Apple Mac Big Sur Pictures Folder

If you recently got a new Mac, you might not see your Pictures folder in the “Favorites” sidebar of Finder anymore. But don’t worry, it’s still there. Here’s how to find the Pictures folder—and how to add it to your sidebar again.

First, bring Finder to the foreground by clicking its icon in your Dock.

In the menu bar at the top of the screen, select “Go,” then choose “Home” from the menu that appears. Or, alternately, you can press Shift+Command+H on your keyboard.

When your Home window opens in Finder, locate the “Pictures” folder. Double-click the icon to open it.

For easier access to the “Pictures” folder in the future, click and drag the “Pictures” folder icon to the “Favorites” section of the Finder’s sidebar.

While you’re hovering over the sidebar, the folder icon will turn into a small placement indicator. When you have the indicator pointing where you’d like in the list, release your mouse button. The “Pictures” folder will appear at that spot in your “Favorites” list.

The "Pictures" shortcut in the Finder "Favorites" sidebar.

You can also add the Pictures folder to your Finder sidebar using another method. With Finder active, click “Finder” > “Preferences” in the menu bar. With “Preferences” open, select “Sidebar,” then place a checkmark beside “Pictures” in the list.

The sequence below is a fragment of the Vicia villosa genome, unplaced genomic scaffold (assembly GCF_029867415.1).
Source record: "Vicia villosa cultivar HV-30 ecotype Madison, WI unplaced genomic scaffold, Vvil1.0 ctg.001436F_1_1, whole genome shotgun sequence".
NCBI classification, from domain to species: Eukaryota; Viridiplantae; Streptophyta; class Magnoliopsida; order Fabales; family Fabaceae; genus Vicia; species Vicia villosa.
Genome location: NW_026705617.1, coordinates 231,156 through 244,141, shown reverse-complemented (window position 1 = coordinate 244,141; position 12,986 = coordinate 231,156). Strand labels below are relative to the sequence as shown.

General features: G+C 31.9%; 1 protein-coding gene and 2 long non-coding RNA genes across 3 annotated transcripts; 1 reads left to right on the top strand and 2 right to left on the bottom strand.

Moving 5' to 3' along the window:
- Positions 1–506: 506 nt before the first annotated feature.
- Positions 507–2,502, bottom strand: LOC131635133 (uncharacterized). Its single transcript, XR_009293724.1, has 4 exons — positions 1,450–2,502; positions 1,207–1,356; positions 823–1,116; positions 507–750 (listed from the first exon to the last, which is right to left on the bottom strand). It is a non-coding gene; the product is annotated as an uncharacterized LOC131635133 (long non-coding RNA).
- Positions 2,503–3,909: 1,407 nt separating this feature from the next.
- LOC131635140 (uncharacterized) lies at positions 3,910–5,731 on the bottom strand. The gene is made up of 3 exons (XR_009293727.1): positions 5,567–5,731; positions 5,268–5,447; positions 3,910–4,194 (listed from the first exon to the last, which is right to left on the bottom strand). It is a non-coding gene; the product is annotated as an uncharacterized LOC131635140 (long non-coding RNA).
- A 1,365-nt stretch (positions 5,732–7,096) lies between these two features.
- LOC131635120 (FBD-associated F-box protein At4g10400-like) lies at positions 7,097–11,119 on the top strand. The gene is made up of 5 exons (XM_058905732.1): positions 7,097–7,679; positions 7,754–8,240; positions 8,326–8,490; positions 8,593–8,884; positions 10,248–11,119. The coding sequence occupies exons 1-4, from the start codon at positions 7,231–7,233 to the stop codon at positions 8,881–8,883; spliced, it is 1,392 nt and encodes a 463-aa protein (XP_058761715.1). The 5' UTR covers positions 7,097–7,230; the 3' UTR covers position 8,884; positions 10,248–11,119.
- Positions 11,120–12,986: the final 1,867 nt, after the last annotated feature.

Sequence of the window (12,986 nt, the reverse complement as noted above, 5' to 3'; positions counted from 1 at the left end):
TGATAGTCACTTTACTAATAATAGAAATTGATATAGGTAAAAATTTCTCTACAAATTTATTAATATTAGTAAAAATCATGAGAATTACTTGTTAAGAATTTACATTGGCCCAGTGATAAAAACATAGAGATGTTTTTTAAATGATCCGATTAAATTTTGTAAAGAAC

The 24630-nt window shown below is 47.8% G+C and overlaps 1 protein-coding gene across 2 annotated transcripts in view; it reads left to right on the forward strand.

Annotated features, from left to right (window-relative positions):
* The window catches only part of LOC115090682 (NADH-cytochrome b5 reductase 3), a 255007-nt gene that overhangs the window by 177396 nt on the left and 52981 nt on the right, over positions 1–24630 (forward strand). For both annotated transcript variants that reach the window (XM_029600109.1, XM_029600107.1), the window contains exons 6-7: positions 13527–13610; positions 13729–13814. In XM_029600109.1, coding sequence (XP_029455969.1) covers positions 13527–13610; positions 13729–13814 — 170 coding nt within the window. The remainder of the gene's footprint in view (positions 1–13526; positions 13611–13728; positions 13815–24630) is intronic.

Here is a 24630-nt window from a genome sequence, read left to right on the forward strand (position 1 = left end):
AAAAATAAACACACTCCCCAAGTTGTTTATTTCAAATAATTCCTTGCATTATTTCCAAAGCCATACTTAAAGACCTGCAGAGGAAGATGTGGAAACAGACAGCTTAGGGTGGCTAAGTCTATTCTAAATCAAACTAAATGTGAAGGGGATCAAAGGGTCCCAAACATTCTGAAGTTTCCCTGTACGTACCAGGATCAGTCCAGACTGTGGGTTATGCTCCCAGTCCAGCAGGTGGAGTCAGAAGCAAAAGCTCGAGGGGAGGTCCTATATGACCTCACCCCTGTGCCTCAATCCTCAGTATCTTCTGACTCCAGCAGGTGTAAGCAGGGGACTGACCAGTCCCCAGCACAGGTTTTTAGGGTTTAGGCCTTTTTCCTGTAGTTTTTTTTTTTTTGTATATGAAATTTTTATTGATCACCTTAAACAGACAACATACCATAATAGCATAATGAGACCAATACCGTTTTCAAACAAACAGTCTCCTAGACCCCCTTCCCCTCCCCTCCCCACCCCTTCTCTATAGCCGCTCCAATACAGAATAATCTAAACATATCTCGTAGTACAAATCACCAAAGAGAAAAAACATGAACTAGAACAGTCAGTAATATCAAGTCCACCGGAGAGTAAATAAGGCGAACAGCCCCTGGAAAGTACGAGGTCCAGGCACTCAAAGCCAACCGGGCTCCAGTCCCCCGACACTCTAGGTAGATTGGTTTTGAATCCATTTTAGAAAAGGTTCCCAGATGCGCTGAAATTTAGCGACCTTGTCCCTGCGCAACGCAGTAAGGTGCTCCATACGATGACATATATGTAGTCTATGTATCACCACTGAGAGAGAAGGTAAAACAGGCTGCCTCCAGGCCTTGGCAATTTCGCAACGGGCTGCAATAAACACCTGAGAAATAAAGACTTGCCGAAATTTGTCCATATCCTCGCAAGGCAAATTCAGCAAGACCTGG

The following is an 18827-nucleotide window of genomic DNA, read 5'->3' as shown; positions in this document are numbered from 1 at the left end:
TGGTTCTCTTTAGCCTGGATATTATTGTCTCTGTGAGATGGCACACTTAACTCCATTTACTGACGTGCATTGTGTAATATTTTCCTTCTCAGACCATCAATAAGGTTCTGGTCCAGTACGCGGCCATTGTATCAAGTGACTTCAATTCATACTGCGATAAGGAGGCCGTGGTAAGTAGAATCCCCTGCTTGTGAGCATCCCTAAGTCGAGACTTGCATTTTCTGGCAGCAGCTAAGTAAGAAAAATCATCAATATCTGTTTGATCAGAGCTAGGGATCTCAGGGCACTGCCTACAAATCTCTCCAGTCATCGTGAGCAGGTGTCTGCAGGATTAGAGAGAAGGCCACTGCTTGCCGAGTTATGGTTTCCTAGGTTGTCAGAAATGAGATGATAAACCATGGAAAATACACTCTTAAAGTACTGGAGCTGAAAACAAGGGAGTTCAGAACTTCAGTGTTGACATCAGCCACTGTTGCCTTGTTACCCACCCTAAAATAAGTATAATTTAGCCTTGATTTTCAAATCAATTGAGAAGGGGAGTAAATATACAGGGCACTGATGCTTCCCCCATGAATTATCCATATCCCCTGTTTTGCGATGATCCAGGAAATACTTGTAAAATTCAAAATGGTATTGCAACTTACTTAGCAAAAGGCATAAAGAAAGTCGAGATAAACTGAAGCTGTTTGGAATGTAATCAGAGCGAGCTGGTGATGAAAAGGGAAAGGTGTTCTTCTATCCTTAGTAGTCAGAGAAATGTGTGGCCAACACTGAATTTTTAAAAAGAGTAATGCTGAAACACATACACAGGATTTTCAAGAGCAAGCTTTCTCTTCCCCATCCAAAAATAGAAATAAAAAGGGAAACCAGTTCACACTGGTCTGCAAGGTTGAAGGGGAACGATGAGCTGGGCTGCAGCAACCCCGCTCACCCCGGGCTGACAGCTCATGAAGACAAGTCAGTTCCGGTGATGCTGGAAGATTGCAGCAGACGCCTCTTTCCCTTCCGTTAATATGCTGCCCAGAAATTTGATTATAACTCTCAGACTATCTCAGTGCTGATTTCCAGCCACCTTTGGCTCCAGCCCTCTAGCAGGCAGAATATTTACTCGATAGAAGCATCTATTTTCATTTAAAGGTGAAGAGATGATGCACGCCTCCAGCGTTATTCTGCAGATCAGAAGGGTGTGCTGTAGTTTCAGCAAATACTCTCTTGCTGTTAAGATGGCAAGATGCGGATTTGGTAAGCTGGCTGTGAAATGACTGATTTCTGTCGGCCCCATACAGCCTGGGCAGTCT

This method is handy because it allows you to add other special folders that might be missing to your taskbar, such as “Music” or “Movies.” When you’re done, close Finder Preferences.

From now on, any time you want to quickly visit your Pictures folder, just open any Finder window and click the “Pictures” shortcut in the sidebar. (And now that you know where it is, you can also find your Photos Library with ease, if you ever need to.)

RELATED: How to Move Your Apple Photos Library to Another Location

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Benj Edwards is a former Associate Editor for How-To Geek. Now, he is an AI and Machine Learning Reporter for Ars Technica. For over 15 years, he has written about technology and tech history for sites such as The Atlantic, Fast Company, PCMag, PCWorld, Macworld, Ars Technica, and Wired. In 2005, he created Vintage Computing and Gaming, a blog devoted to tech history. He also created The Culture of Tech podcast and regularly contributes to the Retronauts retrogaming podcast.
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